Data governance ensures that roles and responsibilities regarding data are properly vested in the organization. Processes and consultation structures are set up for this, so that information management and data management are structurally secured. In addition, a number of policy principles are drawn up top-down, and these are elaborated into rules. Auditing takes place on this, so that people within an organization know for sure that these rules are also being followed. External regulators or clients may also perform these audits. Monitoring data quality management also falls under data governance.
Within data management, the responsibility for the data is further elaborated. Components of data management are metadata management, master data management, data quality management and proper handling of privacy rules regarding the use of data. Metadata management is about recording the meaning and use of data. Master data management is about dealing with a specific group of data, namely the important data of an organization that is used in multiple processes, such as product data and customer data. Data quality management provides a structural way of dealing with errors in data, and solving them, by adapting systems or by manual or automated repair work.
Why data governance and data management?
Many regulations require companies to have their data in order. Think, for example, of the obligations arising from the European privacy legislation from 2018 “General Data Protection Regulation” (GDPR or AVG). Organizations often set up a compliance process and organization to ensure compliance with laws and regulations. Additional obligations often apply to banks and insurers with regard to risk management, information provision and data governance. This can go so far that banks must be able to demonstrate how information on ECB reports is derived and constructed from data in source systems and what the quality of this underlying data is. There can be hefty fines for non-compliance with regulations. Another risk concerns the image damage that organizations may suffer if they do not comply with the guidelines, for example because data ends up on the street. A use case arising from a compliance finding often leads to the obligation to structurally set up data governance.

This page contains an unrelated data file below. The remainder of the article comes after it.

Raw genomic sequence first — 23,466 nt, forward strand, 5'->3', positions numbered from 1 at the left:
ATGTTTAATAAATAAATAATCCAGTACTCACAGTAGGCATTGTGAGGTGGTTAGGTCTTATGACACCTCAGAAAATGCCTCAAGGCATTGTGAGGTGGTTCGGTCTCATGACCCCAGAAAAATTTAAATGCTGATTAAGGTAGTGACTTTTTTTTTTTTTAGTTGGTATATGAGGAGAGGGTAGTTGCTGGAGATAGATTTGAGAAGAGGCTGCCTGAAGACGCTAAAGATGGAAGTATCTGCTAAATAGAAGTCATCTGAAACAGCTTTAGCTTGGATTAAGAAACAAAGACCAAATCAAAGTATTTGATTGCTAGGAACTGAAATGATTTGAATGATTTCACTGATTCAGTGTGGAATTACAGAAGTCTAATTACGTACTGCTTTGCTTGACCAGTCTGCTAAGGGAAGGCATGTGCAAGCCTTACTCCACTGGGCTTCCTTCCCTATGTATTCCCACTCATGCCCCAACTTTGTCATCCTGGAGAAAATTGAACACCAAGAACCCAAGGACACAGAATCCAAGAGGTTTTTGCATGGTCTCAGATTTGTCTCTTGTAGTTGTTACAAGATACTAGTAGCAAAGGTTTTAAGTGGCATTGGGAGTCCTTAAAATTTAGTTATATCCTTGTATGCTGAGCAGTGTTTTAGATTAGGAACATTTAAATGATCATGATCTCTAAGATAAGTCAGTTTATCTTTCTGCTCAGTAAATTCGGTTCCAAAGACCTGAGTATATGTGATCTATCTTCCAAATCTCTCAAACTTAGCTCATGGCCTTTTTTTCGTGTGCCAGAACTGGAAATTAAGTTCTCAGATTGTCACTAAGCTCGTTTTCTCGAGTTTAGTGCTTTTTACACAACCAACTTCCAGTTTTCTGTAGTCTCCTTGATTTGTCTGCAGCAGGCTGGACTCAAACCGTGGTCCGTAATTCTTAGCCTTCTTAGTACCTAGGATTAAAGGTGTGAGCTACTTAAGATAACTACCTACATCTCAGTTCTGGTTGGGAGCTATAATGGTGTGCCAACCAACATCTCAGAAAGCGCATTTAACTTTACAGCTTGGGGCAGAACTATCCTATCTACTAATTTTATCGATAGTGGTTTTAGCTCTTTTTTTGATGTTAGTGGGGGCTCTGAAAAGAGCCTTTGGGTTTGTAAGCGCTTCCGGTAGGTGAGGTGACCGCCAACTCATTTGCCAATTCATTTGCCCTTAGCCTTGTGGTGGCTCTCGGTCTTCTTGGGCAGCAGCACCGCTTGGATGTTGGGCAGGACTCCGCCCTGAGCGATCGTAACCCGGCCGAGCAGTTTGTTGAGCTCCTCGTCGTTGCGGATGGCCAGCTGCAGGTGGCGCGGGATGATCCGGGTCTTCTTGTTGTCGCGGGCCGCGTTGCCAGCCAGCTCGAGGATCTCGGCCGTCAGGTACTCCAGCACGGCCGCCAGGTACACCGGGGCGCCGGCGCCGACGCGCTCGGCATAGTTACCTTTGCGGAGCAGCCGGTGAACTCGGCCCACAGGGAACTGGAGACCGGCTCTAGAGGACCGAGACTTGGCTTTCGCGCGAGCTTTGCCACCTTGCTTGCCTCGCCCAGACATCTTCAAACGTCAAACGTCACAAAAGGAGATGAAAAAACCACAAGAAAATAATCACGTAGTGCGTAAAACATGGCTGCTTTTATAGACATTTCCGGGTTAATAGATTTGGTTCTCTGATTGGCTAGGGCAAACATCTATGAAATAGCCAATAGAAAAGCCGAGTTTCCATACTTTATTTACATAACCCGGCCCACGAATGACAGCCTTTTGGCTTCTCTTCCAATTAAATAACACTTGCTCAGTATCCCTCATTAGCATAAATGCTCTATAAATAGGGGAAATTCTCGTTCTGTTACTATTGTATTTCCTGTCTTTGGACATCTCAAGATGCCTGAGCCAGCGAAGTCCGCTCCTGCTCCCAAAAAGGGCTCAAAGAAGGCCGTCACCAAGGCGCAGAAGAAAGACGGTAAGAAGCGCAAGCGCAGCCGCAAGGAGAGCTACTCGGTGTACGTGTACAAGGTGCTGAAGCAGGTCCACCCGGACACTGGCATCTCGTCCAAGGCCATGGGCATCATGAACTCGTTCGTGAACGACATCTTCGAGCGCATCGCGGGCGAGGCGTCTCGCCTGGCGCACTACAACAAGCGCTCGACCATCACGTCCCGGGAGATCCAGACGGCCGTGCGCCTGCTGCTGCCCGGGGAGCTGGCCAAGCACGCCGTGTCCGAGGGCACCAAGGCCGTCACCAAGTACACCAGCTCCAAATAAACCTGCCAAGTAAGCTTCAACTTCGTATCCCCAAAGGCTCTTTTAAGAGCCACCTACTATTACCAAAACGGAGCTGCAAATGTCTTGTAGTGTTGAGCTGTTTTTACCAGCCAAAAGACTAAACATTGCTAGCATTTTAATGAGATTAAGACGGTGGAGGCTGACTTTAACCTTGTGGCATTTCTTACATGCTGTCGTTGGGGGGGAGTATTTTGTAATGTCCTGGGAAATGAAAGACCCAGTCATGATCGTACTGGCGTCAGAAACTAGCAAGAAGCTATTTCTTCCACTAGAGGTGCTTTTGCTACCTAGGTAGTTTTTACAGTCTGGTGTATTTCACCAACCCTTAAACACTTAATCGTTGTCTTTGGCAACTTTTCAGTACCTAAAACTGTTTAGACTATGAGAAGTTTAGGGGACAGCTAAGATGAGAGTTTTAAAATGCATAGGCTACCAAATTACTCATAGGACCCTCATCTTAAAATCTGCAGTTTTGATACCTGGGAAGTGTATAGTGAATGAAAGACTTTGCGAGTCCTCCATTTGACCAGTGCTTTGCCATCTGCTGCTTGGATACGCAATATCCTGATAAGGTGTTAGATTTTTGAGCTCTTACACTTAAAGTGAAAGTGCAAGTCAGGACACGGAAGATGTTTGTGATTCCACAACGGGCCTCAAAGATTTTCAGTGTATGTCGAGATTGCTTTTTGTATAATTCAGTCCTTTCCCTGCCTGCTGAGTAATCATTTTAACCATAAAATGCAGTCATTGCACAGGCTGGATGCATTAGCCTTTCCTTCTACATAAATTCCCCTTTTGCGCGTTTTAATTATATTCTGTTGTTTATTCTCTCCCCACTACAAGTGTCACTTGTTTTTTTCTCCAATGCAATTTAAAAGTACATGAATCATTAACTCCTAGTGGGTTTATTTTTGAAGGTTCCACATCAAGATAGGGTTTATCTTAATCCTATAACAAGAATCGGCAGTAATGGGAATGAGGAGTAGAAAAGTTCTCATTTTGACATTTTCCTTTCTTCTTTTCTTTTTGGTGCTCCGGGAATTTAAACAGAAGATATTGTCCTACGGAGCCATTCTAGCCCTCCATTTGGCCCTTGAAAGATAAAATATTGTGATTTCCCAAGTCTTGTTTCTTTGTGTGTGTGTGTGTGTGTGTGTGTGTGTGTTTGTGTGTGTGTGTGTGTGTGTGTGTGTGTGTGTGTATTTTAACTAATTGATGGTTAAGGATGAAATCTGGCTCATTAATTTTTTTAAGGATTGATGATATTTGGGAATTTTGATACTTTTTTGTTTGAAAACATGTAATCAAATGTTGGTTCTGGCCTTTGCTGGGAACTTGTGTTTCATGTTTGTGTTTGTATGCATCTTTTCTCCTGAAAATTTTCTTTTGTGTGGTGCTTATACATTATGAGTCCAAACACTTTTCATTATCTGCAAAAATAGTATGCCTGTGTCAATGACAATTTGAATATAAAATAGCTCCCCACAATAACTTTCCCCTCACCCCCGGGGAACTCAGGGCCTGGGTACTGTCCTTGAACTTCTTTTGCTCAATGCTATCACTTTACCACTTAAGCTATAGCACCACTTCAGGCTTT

Reducing project risks
When data governance and data management are properly set up, this leads to a better insight into the quality of the data. Project teams can then take appropriate measures at an early stage and thus significantly reduce the risk of a disappointing result.
Increasing commercial effectiveness
Strategic value analysis
More confidence in reports
When line managers are aware that structural attention is paid to the origin of information on reports and that specific work is done on data quality, this leads to more confidence. It often happens that information in different reports is not reconcilable. This leads to a lot of research and can encourage managers to create their own reports. This takes a lot of time and capacity, which can be better used to work on process improvement based on the right information.
Preventing steering errors
In the example above, the manager notes that information is inconsistent and possibly incorrect. But what if it isn’t? If the turnover is accidentally allocated in the wrong way and is thus directed on the basis of incorrect information? That can lead to wrong priorities. Reliable information is the basis for better predictions that help an organization stay ahead of the competition.
Communication between IT and business